Prenatal yoga: A journey of mental and physical wellness

Jerusalem24 – Yasmine Abdulhadi is a woman with a mission. As the only prenatal yoga teacher in Palestine, she takes it upon herself to explain the benefits of the practice to women going through what might be a particularly vulnerable time in their lives.

“Prenatal yoga is the same thing as yoga, it’s just modified specifically for expectant mothers,” Abdulhadi tells Jerusalem24.

Abdulhadi is an independent yoga teacher who acquired training in prenatal and postnatal yoga in Greece. She also holds classes at Nafass Studio in Ramallah.

She says the transformations in a woman’s body during the pregnancy period make it imperative to provide a higher level of care.

“It will be very similar in the poses and the structure of the class,” Abdulhadi explains, “except the teachers will have more understanding towards the woman’s body, what is happening with her during these nine months.”

Countless benefits for women

One of the key mental benefits of proper self-care during pregnancy is the reduction of depression, stress, and anxiety symptoms, as well as improvement in sleep quality, Abdulhadi explains. Practicing yoga allows a safe space for these women “to come and give a bit of time for themselves, away from the craziness and chaos of the world.”

As for the physical benefits, Abdulhadi lists improved blood circulation and help in reducing lower back pain, which many women begin to feel during the second and third trimesters of their pregnancy. The yoga poses can even help with sciatic pain, “one of the biggest nerves in the body and such a very specific type of pain.”

“Prenatal yoga works on different poses that alleviate pain alongside countless benefits for these women,” says Abdulhadi.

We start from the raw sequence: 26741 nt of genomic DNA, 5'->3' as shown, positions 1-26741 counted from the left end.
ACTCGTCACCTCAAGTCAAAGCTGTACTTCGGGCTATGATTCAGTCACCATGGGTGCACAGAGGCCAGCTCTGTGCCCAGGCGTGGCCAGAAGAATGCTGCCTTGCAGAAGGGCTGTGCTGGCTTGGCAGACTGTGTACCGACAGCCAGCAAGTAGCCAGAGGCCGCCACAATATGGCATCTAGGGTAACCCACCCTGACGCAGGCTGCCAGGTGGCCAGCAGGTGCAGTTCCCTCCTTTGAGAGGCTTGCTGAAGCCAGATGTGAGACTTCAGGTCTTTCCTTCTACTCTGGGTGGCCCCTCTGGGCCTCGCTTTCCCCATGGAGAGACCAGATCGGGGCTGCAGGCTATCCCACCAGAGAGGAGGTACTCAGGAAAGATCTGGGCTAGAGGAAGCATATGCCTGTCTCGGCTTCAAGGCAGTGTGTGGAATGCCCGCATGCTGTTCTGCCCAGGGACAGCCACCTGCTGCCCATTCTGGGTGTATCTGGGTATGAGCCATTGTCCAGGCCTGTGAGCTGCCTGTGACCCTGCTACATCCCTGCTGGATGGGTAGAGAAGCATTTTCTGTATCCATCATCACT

Regular yoga poses are of course modified and tailored to each woman according to her stage of pregnancy.

“You might allow them to create some space for the body,” elaborates Abdulhadi. “So these poses you can play around with, and you remove the poses that might cause some issues or injuries such as pressing on the stomach or twisting or adding a lot of abdominal crunches.”

[Courtesy of Yasmine Abdulhadi]

Not a doctor

Students often come to Abdulhadi with medical questions, she says – but she quickly adjusts their expectations.

“First thing, as a disclaimer I always like to say I am not a doctor,” says Abdulhadi. “There are many things I might not know, but what I know as a teacher in this class is that I guide them through whatever they want to feel or know, whatever they want to discover in this discomfort.”

And while a single yoga class may not address an expecting mother’s concerns in their entirety, Abdulhadi strives to offer proper guidance throughout.

“Sometimes I am just there as a guide if they need me, just a friendly presence, help them in whatever they need: physically, emotionally and mentally.”

And the issue of safety is paramount throughout. “It’s so important for me to allow these women to feel as safe as possible,” stresses Abdulhadi, “unlike the Western world where you come in to the gym and sign a waiver.”

Ignore the chaos, just breathe 

Yoga and childbirth both share one crucial aspect: breathing. “One of the most important things I work on is the breath,” says Abdulhadi. “[It’s] even more important than the poses.”

And to focus on one’s breathing, silence and relaxation are key.

“You go through the day, working, or in the car, you don’t listen and might not feel what’s going on,” says Abdulhadi. “But during the silence you really sit with yourself and you take this moment to listen to what’s going on.”

Allowing yourself to empty your mind and focus solely on yourself and your breathing might be challenging at the beginning, but that’s why the teachers are there to offer guidance, explains Abdulhadi, who creates an ambiance through slow music and a peaceful atmosphere.

“This allows the students to sit in silence, listen to their bodies, and reflect on their day-to-day experiences,” she says.

Instead, she provides a space where the students can connect with their emotions, whether they are feeling pain, distress, or anything else. “The class is a place where they can allow themselves to be fully present and listen to what their bodies are telling them,” she explains.

“I invite any woman who wants to come.”

Watch the full interview on Vibes.

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